Re: FGE family steam era reefers


Eric Neubauer <eaneubauer@...>
 


The Reading and other railroads that served the Lehigh Valley cement belt were pretty responsive when it came to providing watertight box cars. The Reading was using inside metal roofs at least as early as 1891-92. These had outside board roofs which covered an inside roof made up of galvanized metal panels which fit into slots in the sides of wooden boards located between the panels. There was a 3/4" gap between the outside and inside roofs. There were two fascia boards with a gap in between to let any water flow off the inside roof making this roof type recognizable from the outside. The carlines were underneath the inside roof. The inside roof would probably not have stood up to someone standing on it, hence the outside roof was there for protection. The inside roof was intended to be flexible while remaining watertight. The inside roof panels were about 21" wide. The galvanized panels had some shallow corrugations intended to keep water away from the joints.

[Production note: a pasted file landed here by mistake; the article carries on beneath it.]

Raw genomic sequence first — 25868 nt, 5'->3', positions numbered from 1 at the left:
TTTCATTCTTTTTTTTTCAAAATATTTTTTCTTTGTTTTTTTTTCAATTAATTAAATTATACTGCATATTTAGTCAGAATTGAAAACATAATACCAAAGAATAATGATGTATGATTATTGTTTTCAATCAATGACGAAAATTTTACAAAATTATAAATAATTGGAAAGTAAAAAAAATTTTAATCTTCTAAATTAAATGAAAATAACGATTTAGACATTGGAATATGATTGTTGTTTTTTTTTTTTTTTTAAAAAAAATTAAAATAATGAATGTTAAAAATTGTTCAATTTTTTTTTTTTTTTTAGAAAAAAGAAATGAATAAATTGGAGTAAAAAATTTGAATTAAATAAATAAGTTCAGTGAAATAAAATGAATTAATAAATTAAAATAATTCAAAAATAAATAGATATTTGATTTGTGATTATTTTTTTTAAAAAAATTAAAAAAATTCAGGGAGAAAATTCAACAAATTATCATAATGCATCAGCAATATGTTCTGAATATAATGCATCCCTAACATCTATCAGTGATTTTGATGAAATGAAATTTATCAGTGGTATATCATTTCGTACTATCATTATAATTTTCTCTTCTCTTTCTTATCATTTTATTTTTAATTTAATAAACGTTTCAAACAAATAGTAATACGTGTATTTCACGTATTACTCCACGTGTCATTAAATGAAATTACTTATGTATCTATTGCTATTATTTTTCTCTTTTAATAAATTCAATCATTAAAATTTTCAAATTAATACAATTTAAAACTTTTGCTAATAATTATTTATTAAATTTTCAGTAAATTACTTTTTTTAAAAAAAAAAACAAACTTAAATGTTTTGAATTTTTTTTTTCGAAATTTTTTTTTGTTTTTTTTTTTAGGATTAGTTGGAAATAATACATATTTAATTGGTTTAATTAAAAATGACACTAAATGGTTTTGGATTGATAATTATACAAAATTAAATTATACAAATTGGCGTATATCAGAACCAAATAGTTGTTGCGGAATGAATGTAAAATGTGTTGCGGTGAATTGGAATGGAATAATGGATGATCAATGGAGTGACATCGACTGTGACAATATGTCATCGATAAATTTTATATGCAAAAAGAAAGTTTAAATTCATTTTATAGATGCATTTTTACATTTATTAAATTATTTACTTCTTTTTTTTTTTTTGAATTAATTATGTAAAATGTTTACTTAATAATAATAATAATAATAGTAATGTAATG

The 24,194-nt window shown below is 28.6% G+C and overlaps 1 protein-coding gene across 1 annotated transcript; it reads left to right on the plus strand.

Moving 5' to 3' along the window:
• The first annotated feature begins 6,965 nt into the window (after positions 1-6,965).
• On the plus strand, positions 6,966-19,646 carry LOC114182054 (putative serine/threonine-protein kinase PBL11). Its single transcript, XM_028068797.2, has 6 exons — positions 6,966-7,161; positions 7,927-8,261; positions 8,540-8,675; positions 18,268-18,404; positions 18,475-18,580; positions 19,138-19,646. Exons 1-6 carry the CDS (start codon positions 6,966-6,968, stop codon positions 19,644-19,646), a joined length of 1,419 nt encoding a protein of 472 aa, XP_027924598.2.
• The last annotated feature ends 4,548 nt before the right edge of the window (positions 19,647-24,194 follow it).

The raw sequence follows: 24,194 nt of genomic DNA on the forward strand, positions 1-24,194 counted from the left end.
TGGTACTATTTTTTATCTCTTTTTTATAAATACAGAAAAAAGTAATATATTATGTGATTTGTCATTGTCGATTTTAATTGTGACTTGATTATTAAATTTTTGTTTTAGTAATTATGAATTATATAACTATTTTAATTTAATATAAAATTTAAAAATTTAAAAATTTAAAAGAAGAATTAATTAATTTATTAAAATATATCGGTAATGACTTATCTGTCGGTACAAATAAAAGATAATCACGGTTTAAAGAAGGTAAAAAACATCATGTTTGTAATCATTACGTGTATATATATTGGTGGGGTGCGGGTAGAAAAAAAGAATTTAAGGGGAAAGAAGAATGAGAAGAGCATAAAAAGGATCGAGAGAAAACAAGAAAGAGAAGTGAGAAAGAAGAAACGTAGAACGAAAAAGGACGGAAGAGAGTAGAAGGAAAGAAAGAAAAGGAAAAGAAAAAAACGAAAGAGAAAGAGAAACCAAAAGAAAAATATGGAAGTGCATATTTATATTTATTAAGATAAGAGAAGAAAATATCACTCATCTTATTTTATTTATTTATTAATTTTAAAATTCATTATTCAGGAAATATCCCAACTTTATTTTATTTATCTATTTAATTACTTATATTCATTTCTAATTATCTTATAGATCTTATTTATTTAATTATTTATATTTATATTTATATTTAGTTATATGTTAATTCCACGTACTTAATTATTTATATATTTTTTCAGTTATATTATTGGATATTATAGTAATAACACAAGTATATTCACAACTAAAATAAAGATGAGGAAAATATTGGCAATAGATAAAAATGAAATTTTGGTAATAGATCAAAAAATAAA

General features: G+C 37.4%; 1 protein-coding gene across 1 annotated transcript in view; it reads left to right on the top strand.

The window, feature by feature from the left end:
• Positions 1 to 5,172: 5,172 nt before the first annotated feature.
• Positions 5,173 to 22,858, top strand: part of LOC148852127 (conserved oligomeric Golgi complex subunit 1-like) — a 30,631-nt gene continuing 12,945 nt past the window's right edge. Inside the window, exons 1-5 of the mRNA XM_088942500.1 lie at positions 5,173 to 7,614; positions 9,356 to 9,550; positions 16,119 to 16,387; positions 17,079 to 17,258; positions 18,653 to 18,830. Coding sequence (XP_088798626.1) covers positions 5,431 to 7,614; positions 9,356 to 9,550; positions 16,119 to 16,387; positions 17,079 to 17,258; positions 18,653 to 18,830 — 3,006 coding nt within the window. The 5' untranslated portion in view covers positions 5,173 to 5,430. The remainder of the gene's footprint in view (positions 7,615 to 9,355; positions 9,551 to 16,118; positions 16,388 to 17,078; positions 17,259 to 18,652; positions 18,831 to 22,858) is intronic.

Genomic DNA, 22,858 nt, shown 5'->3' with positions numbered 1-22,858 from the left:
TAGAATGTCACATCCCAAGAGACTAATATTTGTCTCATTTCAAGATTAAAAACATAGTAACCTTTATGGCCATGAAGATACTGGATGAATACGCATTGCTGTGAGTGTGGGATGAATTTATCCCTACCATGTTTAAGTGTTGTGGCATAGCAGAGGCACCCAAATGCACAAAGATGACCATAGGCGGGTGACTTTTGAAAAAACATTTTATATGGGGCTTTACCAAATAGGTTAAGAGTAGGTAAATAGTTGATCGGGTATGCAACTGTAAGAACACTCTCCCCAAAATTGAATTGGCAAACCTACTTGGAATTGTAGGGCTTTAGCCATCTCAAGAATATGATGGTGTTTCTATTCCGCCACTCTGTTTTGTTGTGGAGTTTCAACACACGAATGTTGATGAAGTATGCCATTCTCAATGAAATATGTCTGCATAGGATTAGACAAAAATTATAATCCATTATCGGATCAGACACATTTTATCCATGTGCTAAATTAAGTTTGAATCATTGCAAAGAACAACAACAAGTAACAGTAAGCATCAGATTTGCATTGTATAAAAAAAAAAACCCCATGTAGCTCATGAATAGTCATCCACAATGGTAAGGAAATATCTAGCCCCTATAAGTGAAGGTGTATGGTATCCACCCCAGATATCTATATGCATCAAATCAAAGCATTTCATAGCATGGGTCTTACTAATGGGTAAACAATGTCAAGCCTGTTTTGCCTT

Eric N.

Don, I know that with some railroads there was a lot of inertia that slowed

change. Wooden roofs were known technology and quite trustworthy except
for the tendency to leak.  Adding some thin tinplate between layers to stop
water leakage was not a radical step.  Making a heavier steel load-bearing
roof was a bit more innovative and doubtless took a while to catch on.
Car supervisors who came up through the ranks when carmen were basically
carpenters might be slow to embrace steel.  Just like rivet-era boilermakers
were slow to trust electric welding on pressure vessels.  Skill displacement
and inertia.
At least that is my theory.
Chuck Peck
 

 

     Wiyh eight CBC's here from 1919 through 1953 I have seen that many times. That, however, dose not explain the necessity of the extra layer of wood over the metal sheathing in any way that has ever made sense to me.

 

cordially, Don Valentine

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